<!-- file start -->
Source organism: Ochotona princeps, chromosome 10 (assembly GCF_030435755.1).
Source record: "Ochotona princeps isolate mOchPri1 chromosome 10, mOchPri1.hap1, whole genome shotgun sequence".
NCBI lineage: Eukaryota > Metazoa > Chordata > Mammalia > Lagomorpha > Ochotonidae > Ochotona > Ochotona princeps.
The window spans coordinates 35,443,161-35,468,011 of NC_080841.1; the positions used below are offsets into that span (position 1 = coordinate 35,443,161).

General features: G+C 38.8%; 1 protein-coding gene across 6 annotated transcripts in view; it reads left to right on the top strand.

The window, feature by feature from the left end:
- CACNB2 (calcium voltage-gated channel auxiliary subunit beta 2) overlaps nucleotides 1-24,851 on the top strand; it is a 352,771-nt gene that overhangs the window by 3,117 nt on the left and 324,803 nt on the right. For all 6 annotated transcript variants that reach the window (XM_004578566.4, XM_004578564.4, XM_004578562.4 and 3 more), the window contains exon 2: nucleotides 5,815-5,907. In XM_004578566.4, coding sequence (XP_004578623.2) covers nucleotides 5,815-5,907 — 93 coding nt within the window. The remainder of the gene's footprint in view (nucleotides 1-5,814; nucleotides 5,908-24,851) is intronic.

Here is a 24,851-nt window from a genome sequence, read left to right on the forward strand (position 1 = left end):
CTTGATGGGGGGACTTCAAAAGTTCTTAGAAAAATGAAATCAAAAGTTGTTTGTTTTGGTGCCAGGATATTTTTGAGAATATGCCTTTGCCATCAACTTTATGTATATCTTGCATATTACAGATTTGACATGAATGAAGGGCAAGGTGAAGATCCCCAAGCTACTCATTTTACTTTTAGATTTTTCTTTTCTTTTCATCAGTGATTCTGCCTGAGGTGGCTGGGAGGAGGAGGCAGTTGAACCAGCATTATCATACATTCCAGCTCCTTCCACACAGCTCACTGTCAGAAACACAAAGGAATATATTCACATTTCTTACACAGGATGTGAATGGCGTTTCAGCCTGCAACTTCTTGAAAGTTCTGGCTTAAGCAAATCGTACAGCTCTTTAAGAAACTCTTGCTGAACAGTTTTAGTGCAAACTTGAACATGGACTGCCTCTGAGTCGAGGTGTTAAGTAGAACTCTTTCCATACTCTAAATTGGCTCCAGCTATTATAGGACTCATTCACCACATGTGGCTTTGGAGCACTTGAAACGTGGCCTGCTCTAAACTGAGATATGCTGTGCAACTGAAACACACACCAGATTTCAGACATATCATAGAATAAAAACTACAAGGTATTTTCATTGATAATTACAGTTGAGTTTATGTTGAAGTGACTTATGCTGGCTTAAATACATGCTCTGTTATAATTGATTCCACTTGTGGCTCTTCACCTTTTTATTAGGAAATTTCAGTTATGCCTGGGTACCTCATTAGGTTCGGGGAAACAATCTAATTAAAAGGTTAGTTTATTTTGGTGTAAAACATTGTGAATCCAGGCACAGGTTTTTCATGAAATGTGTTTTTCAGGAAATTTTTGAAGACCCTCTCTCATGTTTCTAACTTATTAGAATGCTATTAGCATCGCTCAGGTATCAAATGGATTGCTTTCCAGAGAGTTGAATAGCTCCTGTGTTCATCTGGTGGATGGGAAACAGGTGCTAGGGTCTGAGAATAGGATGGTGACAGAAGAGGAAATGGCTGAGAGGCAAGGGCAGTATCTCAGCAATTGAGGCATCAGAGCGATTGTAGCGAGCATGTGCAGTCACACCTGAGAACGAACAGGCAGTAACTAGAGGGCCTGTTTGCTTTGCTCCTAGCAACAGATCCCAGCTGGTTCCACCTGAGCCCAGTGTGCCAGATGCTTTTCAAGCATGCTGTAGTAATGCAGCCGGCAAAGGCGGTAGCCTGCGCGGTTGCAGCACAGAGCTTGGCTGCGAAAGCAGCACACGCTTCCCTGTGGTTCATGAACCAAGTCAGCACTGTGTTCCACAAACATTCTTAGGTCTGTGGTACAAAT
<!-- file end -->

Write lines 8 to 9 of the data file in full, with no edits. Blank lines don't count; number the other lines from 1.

Here is a 24,851-nt window from a genome sequence, read left to right on the forward strand (position 1 = left end):
CTTGATGGGGGGACTTCAAAAGTTCTTAGAAAAATGAAATCAAAAGTTGTTTGTTTTGGTGCCAGGATATTTTTGAGAATATGCCTTTGCCATCAACTTTATGTATATCTTGCATATTACAGATTTGACATGAATGAAGGGCAAGGTGAAGATCCCCAAGCTACTCATTTTACTTTTAGATTTTTCTTTTCTTTTCATCAGTGATTCTGCCTGAGGTGGCTGGGAGGAGGAGGCAGTTGAACCAGCATTATCATACATTCCAGCTCCTTCCACACAGCTCACTGTCAGAAACACAAAGGAATATATTCACATTTCTTACACAGGATGTGAATGGCGTTTCAGCCTGCAACTTCTTGAAAGTTCTGGCTTAAGCAAATCGTACAGCTCTTTAAGAAACTCTTGCTGAACAGTTTTAGTGCAAACTTGAACATGGACTGCCTCTGAGTCGAGGTGTTAAGTAGAACTCTTTCCATACTCTAAATTGGCTCCAGCTATTATAGGACTCATTCACCACATGTGGCTTTGGAGCACTTGAAACGTGGCCTGCTCTAAACTGAGATATGCTGTGCAACTGAAACACACACCAGATTTCAGACATATCATAGAATAAAAACTACAAGGTATTTTCATTGATAATTACAGTTGAGTTTATGTTGAAGTGACTTATGCTGGCTTAAATACATGCTCTGTTATAATTGATTCCACTTGTGGCTCTTCACCTTTTTATTAGGAAATTTCAGTTATGCCTGGGTACCTCATTAGGTTCGGGGAAACAATCTAATTAAAAGGTTAGTTTATTTTGGTGTAAAACATTGTGAATCCAGGCACAGGTTTTTCATGAAATGTGTTTTTCAGGAAATTTTTGAAGACCCTCTCTCATGTTTCTAACTTATTAGAATGCTATTAGCATCGCTCAGGTATCAAATGGATTGCTTTCCAGAGAGTTGAATAGCTCCTGTGTTCATCTGGTGGATGGGAAACAGGTGCTAGGGTCTGAGAATAGGATGGTGACAGAAGAGGAAATGGCTGAGAGGCAAGGGCAGTATCTCAGCAATTGAGGCATCAGAGCGATTGTAGCGAGCATGTGCAGTCACACCTGAGAACGAACAGGCAGTAACTAGAGGGCCTGTTTGCTTTGCTCCTAGCAACAGATCCCAGCTGGTTCCACCTGAGCCCAGTGTGCCAGATGCTTTTCAAGCATGCTGTAGTAATGCAGCCGGCAAAGGCGGTAGCCTGCGCGGTTGCAGCACAGAGCTTGGCTGCGAAAGCAGCACACGCTTCCCTGTGGTTCATGAACCAAGTCAGCACTGTGTTCCACAAACATTCTTAGGTCTGTGGTACAAAT